Roger Newman's appearance marks 10th anniversary of 9/11 attacks
A Pulitzer Prize finalist will speak at Bellarmine University about civil liberties in the post-9/11 era. The free Constitution Day lecture by Roger Newman
takes place at 7 p.m. on Friday, September 16, 2011, in Bellarmine's Amy Cralle Theater. [see Wyatt Center for the Arts on campus map
"The events of September 11, 2001, have cast our civil liberties in a new light," said Newman. "The existence of secret databases of all telephone calls and e-mails made by Americans along with the government’s ability to wiretap without a court order makes the matter urgent. The whole subject simply cannot be escaped. If the first casualty of war is truth, civil liberties are second."
Newman, who teaches in the Columbia University Graduate School of Journalism, wrote "Hugo Black: A Biography" (1994) and co-authored "Banned Films: Movies, Censors and the First Amendment" (1982). With his biography of Hugo Black, a Supreme Court Justice from 1937 to 1971, Newman became a finalist for the Pulitzer Prize in 1995.
Newman's lecture, which will focus on civil liberties, the media, surveillance and terrorism, is sponsored by Bellarmine University’s Institute for Media, Culture & Ethics
, and the Brown Scholars Leadership Program. He is appearing in Louisville as a fellow in the Institute. He will participate in several communication classes, and appear before the Brown Scholars and the university’s pre-law organization. In addition, Newman will spend one-on-one time with several students.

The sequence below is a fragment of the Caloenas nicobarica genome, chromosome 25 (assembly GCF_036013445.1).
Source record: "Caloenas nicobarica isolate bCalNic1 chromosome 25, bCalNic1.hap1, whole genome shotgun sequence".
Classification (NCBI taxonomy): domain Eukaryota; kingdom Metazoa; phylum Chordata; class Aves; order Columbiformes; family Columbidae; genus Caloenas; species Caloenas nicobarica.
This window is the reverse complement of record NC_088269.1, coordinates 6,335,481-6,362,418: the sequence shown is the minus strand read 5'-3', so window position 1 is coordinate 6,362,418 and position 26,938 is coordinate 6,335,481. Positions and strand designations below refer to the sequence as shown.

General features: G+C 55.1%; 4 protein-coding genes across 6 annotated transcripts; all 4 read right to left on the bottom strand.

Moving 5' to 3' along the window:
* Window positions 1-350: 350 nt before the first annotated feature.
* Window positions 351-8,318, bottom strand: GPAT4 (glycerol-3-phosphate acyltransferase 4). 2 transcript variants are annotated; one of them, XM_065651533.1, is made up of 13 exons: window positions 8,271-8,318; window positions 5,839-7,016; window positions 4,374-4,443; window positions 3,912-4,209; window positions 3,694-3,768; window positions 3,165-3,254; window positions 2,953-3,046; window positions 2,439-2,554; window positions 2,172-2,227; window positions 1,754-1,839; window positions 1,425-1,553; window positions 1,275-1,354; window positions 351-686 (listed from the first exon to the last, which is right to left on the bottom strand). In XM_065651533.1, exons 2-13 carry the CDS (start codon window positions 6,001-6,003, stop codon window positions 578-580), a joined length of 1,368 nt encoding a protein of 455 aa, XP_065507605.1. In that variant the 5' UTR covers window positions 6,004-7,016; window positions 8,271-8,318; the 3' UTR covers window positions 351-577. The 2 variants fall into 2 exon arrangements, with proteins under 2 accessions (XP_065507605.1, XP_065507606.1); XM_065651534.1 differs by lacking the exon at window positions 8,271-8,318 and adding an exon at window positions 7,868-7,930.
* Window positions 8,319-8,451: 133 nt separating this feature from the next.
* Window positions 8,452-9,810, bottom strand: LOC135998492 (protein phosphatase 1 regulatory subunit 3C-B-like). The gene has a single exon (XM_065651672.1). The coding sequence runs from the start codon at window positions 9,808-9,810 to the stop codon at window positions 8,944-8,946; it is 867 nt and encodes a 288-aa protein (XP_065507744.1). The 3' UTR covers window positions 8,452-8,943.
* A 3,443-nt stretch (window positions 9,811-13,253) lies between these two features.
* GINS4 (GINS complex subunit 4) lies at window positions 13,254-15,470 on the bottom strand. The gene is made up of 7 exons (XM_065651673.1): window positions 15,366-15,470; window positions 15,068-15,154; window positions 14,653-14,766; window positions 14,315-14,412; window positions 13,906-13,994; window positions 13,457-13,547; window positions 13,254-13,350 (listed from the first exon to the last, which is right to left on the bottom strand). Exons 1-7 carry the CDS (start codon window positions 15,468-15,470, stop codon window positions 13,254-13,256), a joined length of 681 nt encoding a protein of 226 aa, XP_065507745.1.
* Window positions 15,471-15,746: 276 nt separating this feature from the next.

“Roger Newman has become a powerful voice on the topic of civil liberties," said Ed Manassah, director of the Institute. "When we became acquainted earlier this year it became a natural tie to the work of the Institute to connect students and the community to varied voices. With the 9/11 anniversary imminent, his lecture topic became even more timely.”
Over the past several years, the Institute has brought a wide variety of talented people to campus as fellows, giving students and the Louisville community special experiences. These have included a talk by retired CBS News president Andrew Heyward, a film preview by Helen Whitney about forgiveness which aired this past spring on PBS, and a musical performance and commentary about the First Amendment, among others.
Constitution Day is observed each year on September 17 to commemorate the signing of the Constitution on September 17, 1787. In 2004, Congress added a requirement that each education institution receiving federal funds should hold an educational program on the Constitution for students on September 17. With September 17 falling on a Saturday, it can be observed on Friday.